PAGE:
Why Don't More Professional Drivers Use Traffic-Enabled GPS?
A couple years ago, when I first noticed the ability to overlay a traffic report on Google Maps on my iPhone, I assumed that the world of drivers — especially people who drive for a living — would take it up very quickly. In a place like New York, choosing a free-flowing route versus a congested route might save you 30 or even 60 minutes on an airport trip.
But I seem to have been quite wrong. In most instances when I take a taxi or hired car to/from an airport, the driver doesn’t check any kind of device to see where traffic is heavy and where it’s light, even though smartphones with map and traffic apps have exploded in the last couple of years. Once in a while, he’ll tune in to the all-news radio station to get a spotty traffic update.
Therefore, I usually now check my traffic app as soon as I get in the car to see what routes are looking good and which are looking bad, and then relay that info to the driver. Why don’t more professional drivers use traffic-enabled GPS?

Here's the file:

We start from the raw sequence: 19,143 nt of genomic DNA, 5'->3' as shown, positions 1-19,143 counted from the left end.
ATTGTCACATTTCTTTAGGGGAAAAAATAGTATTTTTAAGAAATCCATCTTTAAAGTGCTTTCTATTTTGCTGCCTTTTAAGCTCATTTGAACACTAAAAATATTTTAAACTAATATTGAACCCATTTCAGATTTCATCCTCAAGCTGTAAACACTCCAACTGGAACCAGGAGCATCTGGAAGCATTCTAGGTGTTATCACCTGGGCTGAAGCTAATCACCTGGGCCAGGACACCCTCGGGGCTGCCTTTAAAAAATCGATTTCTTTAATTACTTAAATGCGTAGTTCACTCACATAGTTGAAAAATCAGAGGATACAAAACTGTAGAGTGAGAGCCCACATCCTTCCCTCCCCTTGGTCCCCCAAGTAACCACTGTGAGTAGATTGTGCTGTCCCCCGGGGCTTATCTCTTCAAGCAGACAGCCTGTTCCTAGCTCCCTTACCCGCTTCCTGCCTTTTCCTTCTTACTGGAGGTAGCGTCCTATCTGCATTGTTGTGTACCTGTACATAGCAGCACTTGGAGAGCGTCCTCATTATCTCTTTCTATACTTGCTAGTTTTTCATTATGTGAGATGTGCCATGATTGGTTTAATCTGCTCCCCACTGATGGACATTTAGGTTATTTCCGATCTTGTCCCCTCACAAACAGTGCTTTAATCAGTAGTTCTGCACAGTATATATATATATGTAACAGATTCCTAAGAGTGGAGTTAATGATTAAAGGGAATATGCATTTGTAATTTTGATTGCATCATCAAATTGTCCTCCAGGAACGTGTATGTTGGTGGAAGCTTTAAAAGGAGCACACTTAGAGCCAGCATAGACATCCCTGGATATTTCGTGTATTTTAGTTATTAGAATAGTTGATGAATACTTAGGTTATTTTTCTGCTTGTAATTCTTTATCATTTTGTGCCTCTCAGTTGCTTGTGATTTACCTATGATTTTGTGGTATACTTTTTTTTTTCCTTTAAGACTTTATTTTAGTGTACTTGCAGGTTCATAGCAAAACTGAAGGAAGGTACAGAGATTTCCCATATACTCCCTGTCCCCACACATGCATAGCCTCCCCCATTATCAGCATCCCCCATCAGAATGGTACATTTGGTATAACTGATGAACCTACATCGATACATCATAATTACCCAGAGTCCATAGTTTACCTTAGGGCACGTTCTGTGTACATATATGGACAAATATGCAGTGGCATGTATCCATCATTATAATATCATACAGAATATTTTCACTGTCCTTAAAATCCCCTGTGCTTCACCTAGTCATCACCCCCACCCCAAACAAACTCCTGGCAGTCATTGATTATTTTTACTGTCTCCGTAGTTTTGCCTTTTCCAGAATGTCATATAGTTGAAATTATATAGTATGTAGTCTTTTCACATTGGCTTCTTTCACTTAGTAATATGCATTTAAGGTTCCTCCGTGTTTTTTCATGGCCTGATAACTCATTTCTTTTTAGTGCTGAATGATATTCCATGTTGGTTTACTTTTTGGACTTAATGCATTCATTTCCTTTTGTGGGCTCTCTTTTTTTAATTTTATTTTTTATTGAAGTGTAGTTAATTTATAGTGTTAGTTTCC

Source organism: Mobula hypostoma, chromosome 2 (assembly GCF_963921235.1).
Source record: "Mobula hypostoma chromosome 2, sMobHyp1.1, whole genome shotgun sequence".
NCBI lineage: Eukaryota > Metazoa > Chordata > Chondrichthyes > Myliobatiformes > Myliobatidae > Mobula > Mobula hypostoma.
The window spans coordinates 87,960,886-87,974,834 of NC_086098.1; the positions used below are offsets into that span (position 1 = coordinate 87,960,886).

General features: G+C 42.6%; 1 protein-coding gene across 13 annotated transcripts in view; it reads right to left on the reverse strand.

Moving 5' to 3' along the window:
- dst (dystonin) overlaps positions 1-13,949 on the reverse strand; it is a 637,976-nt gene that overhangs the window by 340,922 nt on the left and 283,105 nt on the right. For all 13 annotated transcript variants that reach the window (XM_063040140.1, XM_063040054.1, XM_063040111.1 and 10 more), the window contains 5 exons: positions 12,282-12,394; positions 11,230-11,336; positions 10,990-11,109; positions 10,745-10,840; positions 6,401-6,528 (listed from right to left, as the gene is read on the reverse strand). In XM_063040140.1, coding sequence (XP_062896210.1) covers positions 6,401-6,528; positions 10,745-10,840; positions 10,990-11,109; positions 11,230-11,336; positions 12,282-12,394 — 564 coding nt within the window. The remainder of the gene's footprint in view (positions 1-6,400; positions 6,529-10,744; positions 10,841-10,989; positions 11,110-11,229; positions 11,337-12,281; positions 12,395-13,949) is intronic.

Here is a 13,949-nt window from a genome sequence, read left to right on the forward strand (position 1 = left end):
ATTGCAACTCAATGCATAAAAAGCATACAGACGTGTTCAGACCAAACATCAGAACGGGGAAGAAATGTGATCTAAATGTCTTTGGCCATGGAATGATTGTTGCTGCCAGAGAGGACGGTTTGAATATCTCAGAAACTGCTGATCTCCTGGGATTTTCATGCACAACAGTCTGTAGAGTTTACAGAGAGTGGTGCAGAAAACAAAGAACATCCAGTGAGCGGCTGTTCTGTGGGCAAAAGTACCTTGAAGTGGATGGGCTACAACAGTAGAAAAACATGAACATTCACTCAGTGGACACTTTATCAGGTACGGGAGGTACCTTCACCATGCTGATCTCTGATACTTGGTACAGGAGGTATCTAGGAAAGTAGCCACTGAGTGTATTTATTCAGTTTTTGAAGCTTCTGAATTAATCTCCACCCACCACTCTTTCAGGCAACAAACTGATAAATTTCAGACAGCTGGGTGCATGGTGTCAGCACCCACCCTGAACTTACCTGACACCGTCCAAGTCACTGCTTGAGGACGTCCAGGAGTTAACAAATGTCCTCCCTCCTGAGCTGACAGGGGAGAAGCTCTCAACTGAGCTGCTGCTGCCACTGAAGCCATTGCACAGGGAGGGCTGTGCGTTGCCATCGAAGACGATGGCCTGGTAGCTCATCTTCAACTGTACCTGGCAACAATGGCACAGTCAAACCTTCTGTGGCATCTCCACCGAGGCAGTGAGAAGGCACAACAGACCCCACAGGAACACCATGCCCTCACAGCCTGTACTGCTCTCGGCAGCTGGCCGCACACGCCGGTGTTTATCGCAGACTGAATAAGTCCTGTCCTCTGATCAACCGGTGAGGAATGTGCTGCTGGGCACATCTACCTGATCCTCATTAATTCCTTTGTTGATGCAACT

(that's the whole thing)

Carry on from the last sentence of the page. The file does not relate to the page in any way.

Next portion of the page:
Here are a few guesses:
- Taking the same old route is a habit, and habits die hard.
- Maybe they think the technology isn’t very good (it certainly isn’t flawless) and it’s just not worth messing with.
- Maybe the kind of driver who would use a traffic app is a more enterprising worker than average, and more enterprising workers don’t want to drive for a living.
- Maybe drivers don’t have a strong incentive to speed things up — if, for instance, they’re being paid by the hour (but often they are not).
What am I missing? What do you think?